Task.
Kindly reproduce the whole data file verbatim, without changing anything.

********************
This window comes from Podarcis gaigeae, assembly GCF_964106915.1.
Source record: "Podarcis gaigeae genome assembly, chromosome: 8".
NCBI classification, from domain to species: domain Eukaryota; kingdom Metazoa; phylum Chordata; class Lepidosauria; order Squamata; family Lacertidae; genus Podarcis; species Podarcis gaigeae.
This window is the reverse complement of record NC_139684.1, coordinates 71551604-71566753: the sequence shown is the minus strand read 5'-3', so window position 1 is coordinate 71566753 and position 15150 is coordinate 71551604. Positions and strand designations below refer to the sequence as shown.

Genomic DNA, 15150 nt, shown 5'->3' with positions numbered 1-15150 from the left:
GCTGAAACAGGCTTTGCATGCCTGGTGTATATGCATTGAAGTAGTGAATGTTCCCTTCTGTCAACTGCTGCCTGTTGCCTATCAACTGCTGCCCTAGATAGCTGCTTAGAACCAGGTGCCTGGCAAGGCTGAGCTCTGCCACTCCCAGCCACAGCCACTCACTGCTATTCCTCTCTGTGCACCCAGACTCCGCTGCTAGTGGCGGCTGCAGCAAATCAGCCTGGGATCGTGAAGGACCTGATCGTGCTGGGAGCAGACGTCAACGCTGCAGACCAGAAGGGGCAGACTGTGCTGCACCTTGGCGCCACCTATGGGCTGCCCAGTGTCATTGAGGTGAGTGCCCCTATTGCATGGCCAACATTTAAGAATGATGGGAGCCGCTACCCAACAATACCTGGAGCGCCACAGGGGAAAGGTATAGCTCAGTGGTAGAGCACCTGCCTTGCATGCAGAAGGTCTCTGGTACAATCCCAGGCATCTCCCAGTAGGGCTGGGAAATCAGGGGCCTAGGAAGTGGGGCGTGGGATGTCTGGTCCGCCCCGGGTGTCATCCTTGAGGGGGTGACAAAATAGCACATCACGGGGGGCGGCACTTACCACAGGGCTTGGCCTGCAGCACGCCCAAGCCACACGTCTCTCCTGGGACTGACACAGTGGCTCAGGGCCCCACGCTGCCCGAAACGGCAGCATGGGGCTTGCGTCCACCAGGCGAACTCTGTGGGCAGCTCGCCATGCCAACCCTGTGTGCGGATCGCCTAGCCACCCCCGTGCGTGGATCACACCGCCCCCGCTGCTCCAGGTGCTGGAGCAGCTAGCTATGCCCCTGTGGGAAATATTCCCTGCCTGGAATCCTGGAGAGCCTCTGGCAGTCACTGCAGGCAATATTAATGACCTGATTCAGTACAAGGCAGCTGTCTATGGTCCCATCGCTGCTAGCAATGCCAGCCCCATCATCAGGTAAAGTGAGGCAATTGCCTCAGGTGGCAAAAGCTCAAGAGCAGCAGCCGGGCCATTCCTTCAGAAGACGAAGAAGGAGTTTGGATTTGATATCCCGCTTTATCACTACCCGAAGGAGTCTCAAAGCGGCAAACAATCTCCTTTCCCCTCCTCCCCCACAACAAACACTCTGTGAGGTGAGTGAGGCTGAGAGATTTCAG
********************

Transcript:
This window comes from Podarcis gaigeae, assembly GCF_964106915.1.
Source record: "Podarcis gaigeae genome assembly, chromosome: 8".
NCBI classification, from domain to species: domain Eukaryota; kingdom Metazoa; phylum Chordata; class Lepidosauria; order Squamata; family Lacertidae; genus Podarcis; species Podarcis gaigeae.
This window is the reverse complement of record NC_139684.1, coordinates 71551604-71566753: the sequence shown is the minus strand read 5'-3', so window position 1 is coordinate 71566753 and position 15150 is coordinate 71551604. Positions and strand designations below refer to the sequence as shown.

Genomic DNA, 15150 nt, shown 5'->3' with positions numbered 1-15150 from the left:
GCTGAAACAGGCTTTGCATGCCTGGTGTATATGCATTGAAGTAGTGAATGTTCCCTTCTGTCAACTGCTGCCTGTTGCCTATCAACTGCTGCCCTAGATAGCTGCTTAGAACCAGGTGCCTGGCAAGGCTGAGCTCTGCCACTCCCAGCCACAGCCACTCACTGCTATTCCTCTCTGTGCACCCAGACTCCGCTGCTAGTGGCGGCTGCAGCAAATCAGCCTGGGATCGTGAAGGACCTGATCGTGCTGGGAGCAGACGTCAACGCTGCAGACCAGAAGGGGCAGACTGTGCTGCACCTTGGCGCCACCTATGGGCTGCCCAGTGTCATTGAGGTGAGTGCCCCTATTGCATGGCCAACATTTAAGAATGATGGGAGCCGCTACCCAACAATACCTGGAGCGCCACAGGGGAAAGGTATAGCTCAGTGGTAGAGCACCTGCCTTGCATGCAGAAGGTCTCTGGTACAATCCCAGGCATCTCCCAGTAGGGCTGGGAAATCAGGGGCCTAGGAAGTGGGGCGTGGGATGTCTGGTCCGCCCCGGGTGTCATCCTTGAGGGGGTGACAAAATAGCACATCACGGGGGGCGGCACTTACCACAGGGCTTGGCCTGCAGCACGCCCAAGCCACACGTCTCTCCTGGGACTGACACAGTGGCTCAGGGCCCCACGCTGCCCGAAACGGCAGCATGGGGCTTGCGTCCACCAGGCGAACTCTGTGGGCAGCTCGCCATGCCAACCCTGTGTGCGGATCGCCTAGCCACCCCCGTGCGTGGATCACACCGCCCCCGCTGCTCCAGGTGCTGGAGCAGCTAGCTATGCCCCTGTGGGAAATATTCCCTGCCTGGAATCCTGGAGAGCCTCTGGCAGTCACTGCAGGCAATATTAATGACCTGATTCAGTACAAGGCAGCTGTCTATGGTCCCATCGCTGCTAGCAATGCCAGCCCCATCATCAGGTAAAGTGAGGCAATTGCCTCAGGTGGCAAAAGCTCAAGAGCAGCAGCCGGGCCATTCCTTCAGAAGACGAAGAAGGAGTTTGGATTTGATATCCCGCTTTATCACTACCCGAAGGAGTCTCAAAGCGGCAAACAATCTCCTTTCCCCTCCTCCCCCACAACAAACACTCTGTGAGGTGAGTGAGGCTGAGAGATTTCAG